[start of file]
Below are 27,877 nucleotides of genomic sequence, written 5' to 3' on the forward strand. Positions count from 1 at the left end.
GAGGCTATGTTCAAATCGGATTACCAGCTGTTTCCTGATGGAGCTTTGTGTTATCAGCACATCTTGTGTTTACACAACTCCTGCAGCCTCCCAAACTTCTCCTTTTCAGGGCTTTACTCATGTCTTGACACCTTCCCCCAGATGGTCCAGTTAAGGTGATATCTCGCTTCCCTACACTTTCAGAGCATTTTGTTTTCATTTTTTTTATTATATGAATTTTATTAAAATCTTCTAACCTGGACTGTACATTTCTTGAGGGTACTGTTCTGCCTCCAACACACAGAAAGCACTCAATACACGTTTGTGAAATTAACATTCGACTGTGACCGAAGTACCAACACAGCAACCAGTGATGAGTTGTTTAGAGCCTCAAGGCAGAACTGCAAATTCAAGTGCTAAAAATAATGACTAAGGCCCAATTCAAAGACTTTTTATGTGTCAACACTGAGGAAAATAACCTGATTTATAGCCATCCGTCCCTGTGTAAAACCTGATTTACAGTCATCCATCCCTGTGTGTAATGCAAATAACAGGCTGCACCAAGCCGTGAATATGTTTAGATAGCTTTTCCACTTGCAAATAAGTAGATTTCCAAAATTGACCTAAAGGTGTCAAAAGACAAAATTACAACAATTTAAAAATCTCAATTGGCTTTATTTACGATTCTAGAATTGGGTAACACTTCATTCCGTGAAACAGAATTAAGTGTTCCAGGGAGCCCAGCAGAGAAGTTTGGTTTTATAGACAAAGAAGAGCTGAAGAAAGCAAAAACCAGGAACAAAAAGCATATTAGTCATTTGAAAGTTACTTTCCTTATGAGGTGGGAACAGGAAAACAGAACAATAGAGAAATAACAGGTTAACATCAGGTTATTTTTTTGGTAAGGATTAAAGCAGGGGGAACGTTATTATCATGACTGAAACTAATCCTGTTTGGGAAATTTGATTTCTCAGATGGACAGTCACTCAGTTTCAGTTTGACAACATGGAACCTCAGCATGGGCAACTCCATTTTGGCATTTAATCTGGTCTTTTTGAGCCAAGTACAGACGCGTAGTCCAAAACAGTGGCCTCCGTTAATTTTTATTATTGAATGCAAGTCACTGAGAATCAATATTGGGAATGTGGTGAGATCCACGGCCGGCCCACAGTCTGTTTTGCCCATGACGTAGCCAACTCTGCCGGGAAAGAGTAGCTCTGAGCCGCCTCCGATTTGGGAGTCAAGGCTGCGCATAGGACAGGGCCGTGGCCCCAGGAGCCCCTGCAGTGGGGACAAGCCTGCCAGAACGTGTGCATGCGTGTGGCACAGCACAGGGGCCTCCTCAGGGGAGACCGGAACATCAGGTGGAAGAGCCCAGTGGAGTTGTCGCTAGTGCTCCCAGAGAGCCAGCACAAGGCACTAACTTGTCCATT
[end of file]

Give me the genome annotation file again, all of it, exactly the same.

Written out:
Below are 27,877 nucleotides of genomic sequence, written 5' to 3' on the forward strand. Positions count from 1 at the left end.
GAGGCTATGTTCAAATCGGATTACCAGCTGTTTCCTGATGGAGCTTTGTGTTATCAGCACATCTTGTGTTTACACAACTCCTGCAGCCTCCCAAACTTCTCCTTTTCAGGGCTTTACTCATGTCTTGACACCTTCCCCCAGATGGTCCAGTTAAGGTGATATCTCGCTTCCCTACACTTTCAGAGCATTTTGTTTTCATTTTTTTTATTATATGAATTTTATTAAAATCTTCTAACCTGGACTGTACATTTCTTGAGGGTACTGTTCTGCCTCCAACACACAGAAAGCACTCAATACACGTTTGTGAAATTAACATTCGACTGTGACCGAAGTACCAACACAGCAACCAGTGATGAGTTGTTTAGAGCCTCAAGGCAGAACTGCAAATTCAAGTGCTAAAAATAATGACTAAGGCCCAATTCAAAGACTTTTTATGTGTCAACACTGAGGAAAATAACCTGATTTATAGCCATCCGTCCCTGTGTAAAACCTGATTTACAGTCATCCATCCCTGTGTGTAATGCAAATAACAGGCTGCACCAAGCCGTGAATATGTTTAGATAGCTTTTCCACTTGCAAATAAGTAGATTTCCAAAATTGACCTAAAGGTGTCAAAAGACAAAATTACAACAATTTAAAAATCTCAATTGGCTTTATTTACGATTCTAGAATTGGGTAACACTTCATTCCGTGAAACAGAATTAAGTGTTCCAGGGAGCCCAGCAGAGAAGTTTGGTTTTATAGACAAAGAAGAGCTGAAGAAAGCAAAAACCAGGAACAAAAAGCATATTAGTCATTTGAAAGTTACTTTCCTTATGAGGTGGGAACAGGAAAACAGAACAATAGAGAAATAACAGGTTAACATCAGGTTATTTTTTTGGTAAGGATTAAAGCAGGGGGAACGTTATTATCATGACTGAAACTAATCCTGTTTGGGAAATTTGATTTCTCAGATGGACAGTCACTCAGTTTCAGTTTGACAACATGGAACCTCAGCATGGGCAACTCCATTTTGGCATTTAATCTGGTCTTTTTGAGCCAAGTACAGACGCGTAGTCCAAAACAGTGGCCTCCGTTAATTTTTATTATTGAATGCAAGTCACTGAGAATCAATATTGGGAATGTGGTGAGATCCACGGCCGGCCCACAGTCTGTTTTGCCCATGACGTAGCCAACTCTGCCGGGAAAGAGTAGCTCTGAGCCGCCTCCGATTTGGGAGTCAAGGCTGCGCATAGGACAGGGCCGTGGCCCCAGGAGCCCCTGCAGTGGGGACAAGCCTGCCAGAACGTGTGCATGCGTGTGGCACAGCACAGGGGCCTCCTCAGGGGAGACCGGAACATCAGGTGGAAGAGCCCAGTGGAGTTGTCGCTAGTGCTCCCAGAGAGCCAGCACAAGGCACTAACTTGTCCATT